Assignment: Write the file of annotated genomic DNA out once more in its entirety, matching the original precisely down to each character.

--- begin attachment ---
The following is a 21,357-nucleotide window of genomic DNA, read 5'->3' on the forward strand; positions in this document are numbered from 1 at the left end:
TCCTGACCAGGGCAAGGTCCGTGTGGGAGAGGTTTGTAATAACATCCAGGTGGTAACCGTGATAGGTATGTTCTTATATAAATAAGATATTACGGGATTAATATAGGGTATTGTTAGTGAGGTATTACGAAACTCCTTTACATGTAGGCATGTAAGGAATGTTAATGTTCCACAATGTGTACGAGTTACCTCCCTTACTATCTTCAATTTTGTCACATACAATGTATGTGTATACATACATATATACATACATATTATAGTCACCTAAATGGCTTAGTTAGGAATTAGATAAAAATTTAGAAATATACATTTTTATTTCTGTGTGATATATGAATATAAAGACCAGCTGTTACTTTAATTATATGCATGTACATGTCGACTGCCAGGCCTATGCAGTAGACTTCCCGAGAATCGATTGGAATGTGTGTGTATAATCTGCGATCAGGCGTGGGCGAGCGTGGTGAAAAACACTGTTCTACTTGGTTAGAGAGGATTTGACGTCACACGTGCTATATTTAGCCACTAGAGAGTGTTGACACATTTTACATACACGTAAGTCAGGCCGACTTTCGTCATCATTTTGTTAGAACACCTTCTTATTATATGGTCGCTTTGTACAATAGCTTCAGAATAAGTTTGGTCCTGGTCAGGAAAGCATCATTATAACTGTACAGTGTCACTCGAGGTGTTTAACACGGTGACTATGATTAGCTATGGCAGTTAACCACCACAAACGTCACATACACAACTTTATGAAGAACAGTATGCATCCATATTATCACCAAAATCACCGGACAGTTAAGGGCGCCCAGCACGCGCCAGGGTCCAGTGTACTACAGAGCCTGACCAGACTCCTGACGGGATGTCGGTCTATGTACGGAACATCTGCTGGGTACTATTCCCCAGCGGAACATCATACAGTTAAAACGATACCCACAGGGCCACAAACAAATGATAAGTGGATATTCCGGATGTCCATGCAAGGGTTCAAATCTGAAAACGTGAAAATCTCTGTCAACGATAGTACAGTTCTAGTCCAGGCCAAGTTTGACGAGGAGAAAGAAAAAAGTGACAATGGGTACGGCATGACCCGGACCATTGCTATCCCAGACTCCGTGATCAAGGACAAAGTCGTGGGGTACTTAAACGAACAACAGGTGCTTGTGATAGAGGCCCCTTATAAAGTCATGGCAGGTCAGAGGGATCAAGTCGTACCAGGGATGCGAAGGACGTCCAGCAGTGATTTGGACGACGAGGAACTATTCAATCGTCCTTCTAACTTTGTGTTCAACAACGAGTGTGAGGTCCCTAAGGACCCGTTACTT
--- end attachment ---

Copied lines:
The following is a 21,357-nucleotide window of genomic DNA, read 5'->3' on the forward strand; positions in this document are numbered from 1 at the left end:
TCCTGACCAGGGCAAGGTCCGTGTGGGAGAGGTTTGTAATAACATCCAGGTGGTAACCGTGATAGGTATGTTCTTATATAAATAAGATATTACGGGATTAATATAGGGTATTGTTAGTGAGGTATTACGAAACTCCTTTACATGTAGGCATGTAAGGAATGTTAATGTTCCACAATGTGTACGAGTTACCTCCCTTACTATCTTCAATTTTGTCACATACAATGTATGTGTATACATACATATATACATACATATTATAGTCACCTAAATGGCTTAGTTAGGAATTAGATAAAAATTTAGAAATATACATTTTTATTTCTGTGTGATATATGAATATAAAGACCAGCTGTTACTTTAATTATATGCATGTACATGTCGACTGCCAGGCCTATGCAGTAGACTTCCCGAGAATCGATTGGAATGTGTGTGTATAATCTGCGATCAGGCGTGGGCGAGCGTGGTGAAAAACACTGTTCTACTTGGTTAGAGAGGATTTGACGTCACACGTGCTATATTTAGCCACTAGAGAGTGTTGACACATTTTACATACACGTAAGTCAGGCCGACTTTCGTCATCATTTTGTTAGAACACCTTCTTATTATATGGTCGCTTTGTACAATAGCTTCAGAATAAGTTTGGTCCTGGTCAGGAAAGCATCATTATAACTGTACAGTGTCACTCGAGGTGTTTAACACGGTGACTATGATTAGCTATGGCAGTTAACCACCACAAACGTCACATACACAACTTTATGAAGAACAGTATGCATCCATATTATCACCAAAATCACCGGACAGTTAAGGGCGCCCAGCACGCGCCAGGGTCCAGTGTACTACAGAGCCTGACCAGACTCCTGACGGGATGTCGGTCTATGTACGGAACATCTGCTGGGTACTATTCCCCAGCGGAACATCATACAGTTAAAACGATACCCACAGGGCCACAAACAAATGATAAGTGGATATTCCGGATGTCCATGCAAGGGTTCAAATCTGAAAACGTGAAAATCTCTGTCAACGATAGTACAGTTCTAGTCCAGGCCAAGTTTGACGAGGAGAAAGAAAAAAGTGACAATGGGTACGGCATGACCCGGACCATTGCTATCCCAGACTCCGTGATCAAGGACAAAGTCGTGGGGTACTTAAACGAACAACAGGTGCTTGTGATAGAGGCCCCTTATAAAGTCATGGCAGGTCAGAGGGATCAAGTCGTACCAGGGATGCGAAGGACGTCCAGCAGTGATTTGGACGACGAGGAACTATTCAATCGTCCTTCTAACTTTGTGTTCAACAACGAGTGTGAGGTCCCTAAGGACCCGTTACTT